only for exemptions up to 25%.]
Jar Of Olives...
Who could forget Stork at this time of year? He would give
us a double-toot as he came by on the County plow or truck.
He’s the man, who when he was Olive’s Dog Warden,
found a home for a deserted Beagle that we adopted and named
Bagel. He was the man I won at an American Legion picnic.
He had volunteered himself as a raffle prize to give an
eight-hour day’s work of the winner’s choice.
I won Stork; however, the prize smacked of slavery, so I
let him off his promise. He showed up the following Saturday
anyway, and he, Bruce and I stacked firewood for a few hours
that fall morning.
Speaking of firewood, this year’s pile is dwindling
reminding me that it only has to last another month and
a half. The weather has been so erratic. Our January thaw
has been sliced into balmy days that appear every three
days or so after Arctic Clippers announce that, yes, we
are still in winter. It’s a messy time of year. Ashes
from the woodstove settle on every surface; windows are
closed and the air feels overused and stagnant. Puddles
of melted snow or tracked-in mud mark doorways, and boots
and gloves litter chairs and benches.
To chase away the winter cabin fever, we need to hit the
slopes and get together with friends for any reason we can
think of to socialize. For example, there are some Lost
(Wednesday night’s prime time adventure of survivors
of a plane crash) groupies who have pot-luck dinners before
the television show or have follow-up discussion groups
to figure out what’s going to happen next. Jeanne
Davis and Judy Iapoce are two of these Lost devotees. So
Another place to go would be the Shandaken Theater’s
production of The Diary of Anne Frank. Our own Linda Burkhardt
plays the irascible Petronella Van Daan, and my student,
Sylvia Gorelick, stars as Anne Frank. The STS has planned
a special performance for the eighth grade on February 16.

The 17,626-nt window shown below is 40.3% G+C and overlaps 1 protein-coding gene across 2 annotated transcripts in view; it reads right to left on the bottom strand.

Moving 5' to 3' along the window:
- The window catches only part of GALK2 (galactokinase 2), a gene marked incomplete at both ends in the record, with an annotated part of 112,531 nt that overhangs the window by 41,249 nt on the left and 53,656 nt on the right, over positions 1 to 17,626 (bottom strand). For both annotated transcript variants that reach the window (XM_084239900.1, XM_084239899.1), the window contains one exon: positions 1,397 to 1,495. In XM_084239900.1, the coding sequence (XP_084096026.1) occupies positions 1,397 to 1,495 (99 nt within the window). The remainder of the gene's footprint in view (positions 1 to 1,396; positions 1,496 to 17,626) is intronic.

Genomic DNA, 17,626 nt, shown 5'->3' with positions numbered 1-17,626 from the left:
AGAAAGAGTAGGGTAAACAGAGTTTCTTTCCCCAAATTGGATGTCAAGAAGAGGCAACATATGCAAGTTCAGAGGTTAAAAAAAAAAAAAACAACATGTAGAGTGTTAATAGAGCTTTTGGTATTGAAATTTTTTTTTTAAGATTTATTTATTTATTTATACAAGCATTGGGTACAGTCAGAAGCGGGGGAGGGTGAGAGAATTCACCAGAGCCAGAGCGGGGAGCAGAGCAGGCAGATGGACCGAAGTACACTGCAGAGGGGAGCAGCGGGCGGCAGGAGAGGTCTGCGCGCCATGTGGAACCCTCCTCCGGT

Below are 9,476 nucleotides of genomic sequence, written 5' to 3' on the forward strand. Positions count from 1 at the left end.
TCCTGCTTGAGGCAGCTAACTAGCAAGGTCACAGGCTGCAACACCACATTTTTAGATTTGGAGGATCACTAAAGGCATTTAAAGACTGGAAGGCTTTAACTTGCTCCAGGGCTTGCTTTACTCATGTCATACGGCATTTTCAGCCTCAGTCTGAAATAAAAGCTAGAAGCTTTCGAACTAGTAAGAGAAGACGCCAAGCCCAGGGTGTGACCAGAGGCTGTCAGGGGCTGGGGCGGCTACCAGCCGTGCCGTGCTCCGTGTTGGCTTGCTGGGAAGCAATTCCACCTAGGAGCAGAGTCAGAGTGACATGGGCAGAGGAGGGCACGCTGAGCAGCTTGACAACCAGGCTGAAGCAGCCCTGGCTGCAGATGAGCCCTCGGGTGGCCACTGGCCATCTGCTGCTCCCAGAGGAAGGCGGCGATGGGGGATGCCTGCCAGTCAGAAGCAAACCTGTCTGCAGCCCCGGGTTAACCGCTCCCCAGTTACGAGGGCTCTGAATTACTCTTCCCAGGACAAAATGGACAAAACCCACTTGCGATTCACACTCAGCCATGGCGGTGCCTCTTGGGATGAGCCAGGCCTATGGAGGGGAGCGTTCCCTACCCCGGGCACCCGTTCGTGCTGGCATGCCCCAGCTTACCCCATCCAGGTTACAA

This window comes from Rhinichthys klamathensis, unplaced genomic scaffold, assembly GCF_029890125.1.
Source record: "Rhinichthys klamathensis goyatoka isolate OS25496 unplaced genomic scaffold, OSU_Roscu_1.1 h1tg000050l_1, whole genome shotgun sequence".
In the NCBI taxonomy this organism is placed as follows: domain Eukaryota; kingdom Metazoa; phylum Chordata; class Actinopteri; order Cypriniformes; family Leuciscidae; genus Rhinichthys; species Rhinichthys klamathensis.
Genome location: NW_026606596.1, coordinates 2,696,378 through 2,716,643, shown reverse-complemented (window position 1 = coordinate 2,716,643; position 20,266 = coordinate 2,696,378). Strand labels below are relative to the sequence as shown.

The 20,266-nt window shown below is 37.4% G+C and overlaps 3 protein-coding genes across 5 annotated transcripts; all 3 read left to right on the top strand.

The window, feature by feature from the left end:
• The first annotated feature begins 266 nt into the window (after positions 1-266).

Since the play and Holocaust study are a part of the eighth
grade curriculum, the cooperation of school and community
provides students with live drama and a boost to learning.
Last Sunday I attended the Convention that was held at Hillside
Manor for the purpose of honoring Harry Castiglione, who
is retiring as Democratic Election Commissioner, and nominating
John Parete as the successor to fill out Harry’s remaining
term. John received a unanimous nomination and was commended
for his leadership as Democratic County Chairman. Ulster
County is an extensive geographic area, so it’s comforting
to have a strong voice come from this “neck of the
Have you met Veronica, John and Cassidy Lohrer? They moved
here from New Jersey to Boiceville to bring their daughter
up in the best place possible.
Cassidy’s grandpa, Billy Lohrer, asked me to mention
that Olive’s fire department responded to 283 calls
in 2005. When they are answering a fire call, most volunteer
fireman activate blue lights on top of or inside the vehicle.
First aid responders and emergency vehicles have green lights.
Although it is not a law, it is common sense and courtesy
to pull over and let them through. Amber lights are used
by vehicles who are snow plowing to let traffic know they
are working and to be cautious.
It is surprising how many people do not know how to report
a fire or emergency. Even children should be taught to dial
911 and have the fire number memorized. I know it’s
on a red and white sign right outside your house on a tree
or pole, but if it’s dark or the power is gone, it
wastes time to go run outside with a flashlight to write
down a four- digit number. In times when minutes count,
locating a number and giving an address slows down the response.
Power outages are too commonplace these days in Olive. As
I type this on a battery- operated laptop, I recall that
today’s outage is adding insult to injury when we,
in Shokan, were out thirty hours one weekend and twenty-eight
the next. Here we go again. I’m off to find candles